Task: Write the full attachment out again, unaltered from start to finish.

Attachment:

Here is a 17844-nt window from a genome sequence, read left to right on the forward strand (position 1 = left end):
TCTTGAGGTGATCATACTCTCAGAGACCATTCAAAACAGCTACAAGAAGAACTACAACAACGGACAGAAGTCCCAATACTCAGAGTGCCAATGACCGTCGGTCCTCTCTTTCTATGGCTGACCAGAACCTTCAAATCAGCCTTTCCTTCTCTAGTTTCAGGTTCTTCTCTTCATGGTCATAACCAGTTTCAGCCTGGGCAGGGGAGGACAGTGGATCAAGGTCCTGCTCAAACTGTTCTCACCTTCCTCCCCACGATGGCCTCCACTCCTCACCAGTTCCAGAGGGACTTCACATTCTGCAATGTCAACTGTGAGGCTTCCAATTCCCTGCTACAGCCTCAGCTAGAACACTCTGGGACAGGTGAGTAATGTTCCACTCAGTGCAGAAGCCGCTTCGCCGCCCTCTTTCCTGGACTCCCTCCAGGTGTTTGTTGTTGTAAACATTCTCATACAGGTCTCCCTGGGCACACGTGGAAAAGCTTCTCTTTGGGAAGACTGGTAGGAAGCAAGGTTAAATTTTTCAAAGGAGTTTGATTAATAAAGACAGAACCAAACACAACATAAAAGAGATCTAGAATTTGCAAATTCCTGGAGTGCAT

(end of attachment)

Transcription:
Here is a 17844-nt window from a genome sequence, read left to right on the forward strand (position 1 = left end):
TCTTGAGGTGATCATACTCTCAGAGACCATTCAAAACAGCTACAAGAAGAACTACAACAACGGACAGAAGTCCCAATACTCAGAGTGCCAATGACCGTCGGTCCTCTCTTTCTATGGCTGACCAGAACCTTCAAATCAGCCTTTCCTTCTCTAGTTTCAGGTTCTTCTCTTCATGGTCATAACCAGTTTCAGCCTGGGCAGGGGAGGACAGTGGATCAAGGTCCTGCTCAAACTGTTCTCACCTTCCTCCCCACGATGGCCTCCACTCCTCACCAGTTCCAGAGGGACTTCACATTCTGCAATGTCAACTGTGAGGCTTCCAATTCCCTGCTACAGCCTCAGCTAGAACACTCTGGGACAGGTGAGTAATGTTCCACTCAGTGCAGAAGCCGCTTCGCCGCCCTCTTTCCTGGACTCCCTCCAGGTGTTTGTTGTTGTAAACATTCTCATACAGGTCTCCCTGGGCACACGTGGAAAAGCTTCTCTTTGGGAAGACTGGTAGGAAGCAAGGTTAAATTTTTCAAAGGAGTTTGATTAATAAAGACAGAACCAAACACAACATAAAAGAGATCTAGAATTTGCAAATTCCTGGAGTGCAT